K. Murat Yıldız / Duvar English
Turkey's Central Bank has published the real effective exchange rate for June 2021, which showed that the rate has hit an all-time low of 59.77 points.
The real effective exchange rate, which depicts the real value of the Turkish Lira (TL), is even lower than it was during the 2001 financial crisis.
The decline in the real effective exchange rate, which began in March, reached 59.77 in June, the lowest level in history. In 2001, it was 87.6 and in 2002, it was 95.9.
The real lira value based on the Consumer Price Index (CPI) was 67.28 on average in 1994. The lira, which was worth 100 index points before the 2001 crisis, decreased to 75 even during the 2001 crisis. At its best, the lira saw a value of 127 between 2008-2011.
The real effective exchange rate, which peaked at 75 in 2020, the year of the pandemic, began to fall in November, reaching a low of 60.45. The real effective exchange rate then began to rise, eventually surpassing 69 in February. However, the real effective exchange rate entered a downward trend again as of March.
In June, the PPI-based Real Effective Exchange Rate Index stood at 75.89 points. The Index for the previous month was revised from 77.04 to 75.70 points.
The real effective exchange rate, which fell 3.74 points to 65.71 in March, rose to 62.3 in April and 60.6 in May, according to data released by the Central Bank.
This data was released shortly after Central Governor Kavcıoğlu’s meeting with bankers, during which he noted that the Central Bank will take steps "to protect the value of the lira and increase its reputation."
Better if the Central Bank does not take action
According to experts, tying required reserve ratios to loan growth, asset ratios, selling reserves through public banks to defend the lira, and using interest rates well below inflation to stimulate the economy are some of the most important factors in determining the present value of the lira.
Economy columnist Emral Lafçı went even so far as to say that it would be better for the lira if the Central Bank does nothing from now on.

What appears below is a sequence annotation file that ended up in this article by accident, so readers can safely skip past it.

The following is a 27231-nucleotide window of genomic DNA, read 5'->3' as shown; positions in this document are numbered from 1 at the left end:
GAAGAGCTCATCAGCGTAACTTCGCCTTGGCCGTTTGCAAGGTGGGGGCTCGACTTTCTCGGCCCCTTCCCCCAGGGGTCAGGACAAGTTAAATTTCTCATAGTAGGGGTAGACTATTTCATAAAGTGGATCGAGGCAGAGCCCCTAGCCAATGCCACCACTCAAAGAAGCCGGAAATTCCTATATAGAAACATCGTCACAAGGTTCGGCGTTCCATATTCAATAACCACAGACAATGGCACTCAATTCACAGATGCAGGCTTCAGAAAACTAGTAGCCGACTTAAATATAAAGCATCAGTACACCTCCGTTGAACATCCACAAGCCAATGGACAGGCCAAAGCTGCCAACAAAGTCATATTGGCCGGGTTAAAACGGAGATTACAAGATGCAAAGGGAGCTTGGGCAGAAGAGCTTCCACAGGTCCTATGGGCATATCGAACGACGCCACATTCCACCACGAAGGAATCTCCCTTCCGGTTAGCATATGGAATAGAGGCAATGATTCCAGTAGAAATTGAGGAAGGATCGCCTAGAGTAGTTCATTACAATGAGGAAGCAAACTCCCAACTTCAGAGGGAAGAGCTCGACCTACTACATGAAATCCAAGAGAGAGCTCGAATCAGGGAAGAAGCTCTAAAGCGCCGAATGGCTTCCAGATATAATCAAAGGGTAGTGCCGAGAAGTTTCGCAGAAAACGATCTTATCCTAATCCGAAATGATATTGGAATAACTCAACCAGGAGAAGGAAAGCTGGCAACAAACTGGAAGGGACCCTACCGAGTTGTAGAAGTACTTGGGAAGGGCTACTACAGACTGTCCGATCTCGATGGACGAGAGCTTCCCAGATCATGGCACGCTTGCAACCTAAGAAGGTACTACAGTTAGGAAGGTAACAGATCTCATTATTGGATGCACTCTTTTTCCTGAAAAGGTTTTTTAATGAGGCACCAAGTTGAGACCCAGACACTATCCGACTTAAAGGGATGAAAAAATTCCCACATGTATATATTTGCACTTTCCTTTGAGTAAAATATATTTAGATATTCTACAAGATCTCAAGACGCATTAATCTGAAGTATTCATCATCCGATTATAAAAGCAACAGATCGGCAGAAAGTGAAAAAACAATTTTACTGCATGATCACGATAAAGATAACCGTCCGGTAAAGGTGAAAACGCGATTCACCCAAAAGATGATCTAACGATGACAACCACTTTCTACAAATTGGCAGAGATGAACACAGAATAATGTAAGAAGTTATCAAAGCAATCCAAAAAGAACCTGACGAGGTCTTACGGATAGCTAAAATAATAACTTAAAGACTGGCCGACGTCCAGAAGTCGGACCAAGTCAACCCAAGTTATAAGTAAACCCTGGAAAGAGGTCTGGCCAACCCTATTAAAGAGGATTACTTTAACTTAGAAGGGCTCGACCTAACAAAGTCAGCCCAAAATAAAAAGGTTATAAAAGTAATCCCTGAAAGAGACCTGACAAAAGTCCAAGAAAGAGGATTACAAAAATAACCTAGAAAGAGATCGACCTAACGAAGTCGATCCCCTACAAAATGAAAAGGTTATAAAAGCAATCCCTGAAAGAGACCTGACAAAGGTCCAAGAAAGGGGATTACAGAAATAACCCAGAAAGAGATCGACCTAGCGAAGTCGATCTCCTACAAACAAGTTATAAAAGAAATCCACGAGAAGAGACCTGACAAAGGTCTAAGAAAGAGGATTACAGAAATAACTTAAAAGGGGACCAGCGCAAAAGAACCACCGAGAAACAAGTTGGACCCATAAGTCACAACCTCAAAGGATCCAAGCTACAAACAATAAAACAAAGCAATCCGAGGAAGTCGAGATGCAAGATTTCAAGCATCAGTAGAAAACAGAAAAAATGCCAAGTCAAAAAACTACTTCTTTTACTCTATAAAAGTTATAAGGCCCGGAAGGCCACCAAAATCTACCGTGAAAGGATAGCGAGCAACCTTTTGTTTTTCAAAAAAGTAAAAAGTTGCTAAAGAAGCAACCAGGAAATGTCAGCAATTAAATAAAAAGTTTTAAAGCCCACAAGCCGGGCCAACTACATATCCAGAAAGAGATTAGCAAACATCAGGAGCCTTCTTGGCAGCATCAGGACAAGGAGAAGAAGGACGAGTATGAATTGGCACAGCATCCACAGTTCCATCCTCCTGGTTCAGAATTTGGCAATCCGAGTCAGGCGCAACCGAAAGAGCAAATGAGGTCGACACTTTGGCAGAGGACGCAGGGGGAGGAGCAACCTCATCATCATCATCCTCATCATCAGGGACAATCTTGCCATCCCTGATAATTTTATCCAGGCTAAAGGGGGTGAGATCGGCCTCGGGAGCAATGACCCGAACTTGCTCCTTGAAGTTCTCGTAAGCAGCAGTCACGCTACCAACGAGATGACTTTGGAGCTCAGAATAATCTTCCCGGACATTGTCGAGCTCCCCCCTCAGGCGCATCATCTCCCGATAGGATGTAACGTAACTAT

“If the Central Bank takes the same steps similar to those in the past ‘to protect the value of the lira and increase its reputation,’ I believe it would be better if it will not take any steps at all,” he told Duvar English.
“I am sure if they had not taken any action and only the expected and actual inflation rates were averaged, a Credit Default Swap (CDS) premium was added, and interest rates were kept at this level, we would have much lower inflation and interest rates now,” Lafçı added.
Pointing to the control and influence of President Recep Tayyip Erdoğan on the Turkish economy and the government’s monetary policies, Lafçı noted that, “whatever plans are made and decisions are taken by relevant authorities, in the end the President has the last say. We saw this in the appointment and firing of TCMB’s governors,” he noted.
“The President's decisions and statements are one of the most important determinants of the value of the lira and the exchange rate. On June 1, the President spoke on state television and the dollar went up from 8.50 to 8.70,” Lafçı pointed out.
Lafçı believes that the removal of former Central Bank Governor Naci Ağbal last March was a milestone.
“After Ağbal reduced the interest rate, pro-government newspaper Yeni Şafak attacked him on its front page the following day, the same day President Erdoğan removed Ağbal from his position and a columnist from the same newspaper was appointed to Ağbal’s position,” he pointed out and noted that, from that day on, Erdoğan took full control of the economy abolishing all relevant institutions and practices.
“While the President claims to be opposed to high interest rates, he is the primary cause of the current economic situation, as he raises the risk premium in response to the unpredictability he creates,” Lafçı concluded.